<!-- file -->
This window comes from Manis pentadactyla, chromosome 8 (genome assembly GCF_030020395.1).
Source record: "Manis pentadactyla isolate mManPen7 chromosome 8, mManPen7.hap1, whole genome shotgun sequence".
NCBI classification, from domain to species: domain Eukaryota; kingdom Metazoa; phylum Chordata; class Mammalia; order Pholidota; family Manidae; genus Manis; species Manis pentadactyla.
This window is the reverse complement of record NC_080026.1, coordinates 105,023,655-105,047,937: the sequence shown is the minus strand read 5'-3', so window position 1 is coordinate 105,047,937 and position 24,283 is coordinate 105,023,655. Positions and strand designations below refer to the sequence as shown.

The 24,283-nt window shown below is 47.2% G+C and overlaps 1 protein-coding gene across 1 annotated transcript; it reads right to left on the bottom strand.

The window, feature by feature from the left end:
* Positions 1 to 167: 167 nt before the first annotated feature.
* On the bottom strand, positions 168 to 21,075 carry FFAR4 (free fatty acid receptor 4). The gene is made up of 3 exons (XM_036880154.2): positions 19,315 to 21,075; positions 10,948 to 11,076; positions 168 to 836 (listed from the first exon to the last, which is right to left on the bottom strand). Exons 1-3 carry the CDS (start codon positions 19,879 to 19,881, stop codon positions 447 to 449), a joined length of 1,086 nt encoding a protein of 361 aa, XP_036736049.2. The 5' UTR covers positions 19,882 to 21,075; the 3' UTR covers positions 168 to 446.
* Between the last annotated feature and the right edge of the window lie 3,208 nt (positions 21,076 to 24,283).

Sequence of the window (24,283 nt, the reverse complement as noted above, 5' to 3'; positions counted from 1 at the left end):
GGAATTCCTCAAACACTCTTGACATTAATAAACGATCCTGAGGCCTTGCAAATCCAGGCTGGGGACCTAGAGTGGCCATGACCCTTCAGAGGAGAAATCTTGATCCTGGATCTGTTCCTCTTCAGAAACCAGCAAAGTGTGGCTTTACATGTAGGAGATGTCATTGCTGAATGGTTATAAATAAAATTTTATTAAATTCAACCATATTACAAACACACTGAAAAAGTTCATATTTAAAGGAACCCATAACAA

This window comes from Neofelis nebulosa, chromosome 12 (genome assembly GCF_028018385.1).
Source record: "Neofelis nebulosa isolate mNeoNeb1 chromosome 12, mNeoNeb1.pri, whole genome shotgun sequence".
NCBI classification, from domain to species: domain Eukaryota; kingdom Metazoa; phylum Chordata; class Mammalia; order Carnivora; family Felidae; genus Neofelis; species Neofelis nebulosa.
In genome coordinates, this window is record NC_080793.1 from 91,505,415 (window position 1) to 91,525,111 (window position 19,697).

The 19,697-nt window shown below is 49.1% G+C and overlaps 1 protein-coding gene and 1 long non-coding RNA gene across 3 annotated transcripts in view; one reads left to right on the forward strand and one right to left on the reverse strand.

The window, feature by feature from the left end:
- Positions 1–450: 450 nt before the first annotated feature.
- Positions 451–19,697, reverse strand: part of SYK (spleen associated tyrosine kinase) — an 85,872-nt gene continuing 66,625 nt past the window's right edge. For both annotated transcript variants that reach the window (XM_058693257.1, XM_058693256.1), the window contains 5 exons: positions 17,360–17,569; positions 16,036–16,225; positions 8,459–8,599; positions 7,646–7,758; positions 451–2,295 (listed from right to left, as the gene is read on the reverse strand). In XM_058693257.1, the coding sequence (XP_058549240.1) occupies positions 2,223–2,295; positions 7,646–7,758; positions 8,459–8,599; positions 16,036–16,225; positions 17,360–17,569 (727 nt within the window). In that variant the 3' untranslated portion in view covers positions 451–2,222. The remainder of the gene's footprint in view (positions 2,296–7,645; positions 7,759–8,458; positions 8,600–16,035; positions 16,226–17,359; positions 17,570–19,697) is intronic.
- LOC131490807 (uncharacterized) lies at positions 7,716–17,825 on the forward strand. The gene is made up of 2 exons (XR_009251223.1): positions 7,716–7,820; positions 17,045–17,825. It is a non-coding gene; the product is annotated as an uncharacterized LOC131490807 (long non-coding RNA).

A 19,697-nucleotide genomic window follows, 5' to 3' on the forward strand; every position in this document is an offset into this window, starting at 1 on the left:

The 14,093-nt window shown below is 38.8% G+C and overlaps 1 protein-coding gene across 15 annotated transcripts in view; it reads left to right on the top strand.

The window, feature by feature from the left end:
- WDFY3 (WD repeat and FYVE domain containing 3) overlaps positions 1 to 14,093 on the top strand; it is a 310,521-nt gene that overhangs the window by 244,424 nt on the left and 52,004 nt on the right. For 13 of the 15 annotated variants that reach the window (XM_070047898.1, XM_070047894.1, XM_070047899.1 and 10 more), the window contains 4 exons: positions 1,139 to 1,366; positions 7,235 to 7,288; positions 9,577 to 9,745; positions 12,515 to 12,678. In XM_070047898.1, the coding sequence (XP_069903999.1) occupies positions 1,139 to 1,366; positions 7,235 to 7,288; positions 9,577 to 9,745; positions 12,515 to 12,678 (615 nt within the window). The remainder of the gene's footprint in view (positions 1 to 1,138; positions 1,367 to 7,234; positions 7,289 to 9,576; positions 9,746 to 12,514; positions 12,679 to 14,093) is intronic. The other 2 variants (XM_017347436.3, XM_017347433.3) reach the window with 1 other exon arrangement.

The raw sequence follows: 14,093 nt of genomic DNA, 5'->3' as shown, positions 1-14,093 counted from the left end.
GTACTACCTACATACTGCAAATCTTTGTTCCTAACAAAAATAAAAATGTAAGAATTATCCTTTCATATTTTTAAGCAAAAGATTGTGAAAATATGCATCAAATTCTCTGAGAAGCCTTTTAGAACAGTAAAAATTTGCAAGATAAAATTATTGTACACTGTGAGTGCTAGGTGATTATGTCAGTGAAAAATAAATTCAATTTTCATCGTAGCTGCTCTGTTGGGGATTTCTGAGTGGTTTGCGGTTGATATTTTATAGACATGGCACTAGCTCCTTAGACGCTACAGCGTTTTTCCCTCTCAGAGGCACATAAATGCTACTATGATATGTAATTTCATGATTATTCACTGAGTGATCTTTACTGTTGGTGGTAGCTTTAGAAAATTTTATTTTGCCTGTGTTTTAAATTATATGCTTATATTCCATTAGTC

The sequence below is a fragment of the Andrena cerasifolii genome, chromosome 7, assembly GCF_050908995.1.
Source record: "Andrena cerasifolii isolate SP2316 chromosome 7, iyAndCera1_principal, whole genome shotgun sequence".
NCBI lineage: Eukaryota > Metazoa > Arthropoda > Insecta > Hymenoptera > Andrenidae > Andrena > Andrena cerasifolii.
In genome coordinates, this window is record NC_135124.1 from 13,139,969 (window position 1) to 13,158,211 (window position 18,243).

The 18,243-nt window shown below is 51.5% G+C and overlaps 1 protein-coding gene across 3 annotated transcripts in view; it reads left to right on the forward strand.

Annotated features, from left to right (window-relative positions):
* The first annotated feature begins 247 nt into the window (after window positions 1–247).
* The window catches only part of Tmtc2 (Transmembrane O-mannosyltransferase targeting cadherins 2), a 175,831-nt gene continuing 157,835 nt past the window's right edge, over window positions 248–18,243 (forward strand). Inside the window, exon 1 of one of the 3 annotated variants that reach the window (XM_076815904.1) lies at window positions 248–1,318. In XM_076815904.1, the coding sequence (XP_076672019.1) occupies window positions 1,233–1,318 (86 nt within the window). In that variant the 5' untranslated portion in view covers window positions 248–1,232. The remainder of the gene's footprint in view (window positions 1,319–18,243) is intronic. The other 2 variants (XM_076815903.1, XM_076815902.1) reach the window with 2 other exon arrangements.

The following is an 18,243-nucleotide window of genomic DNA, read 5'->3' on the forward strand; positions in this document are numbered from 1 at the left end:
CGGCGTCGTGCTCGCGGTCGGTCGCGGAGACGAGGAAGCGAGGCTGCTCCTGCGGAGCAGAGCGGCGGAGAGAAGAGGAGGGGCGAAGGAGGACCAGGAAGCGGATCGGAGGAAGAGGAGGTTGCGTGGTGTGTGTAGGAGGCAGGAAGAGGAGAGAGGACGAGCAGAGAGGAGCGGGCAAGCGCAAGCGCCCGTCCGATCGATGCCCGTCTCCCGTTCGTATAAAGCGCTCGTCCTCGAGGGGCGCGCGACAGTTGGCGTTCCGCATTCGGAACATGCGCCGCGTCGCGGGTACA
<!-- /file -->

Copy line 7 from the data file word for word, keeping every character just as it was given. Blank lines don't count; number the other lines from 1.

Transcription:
* Positions 1 to 167: 167 nt before the first annotated feature.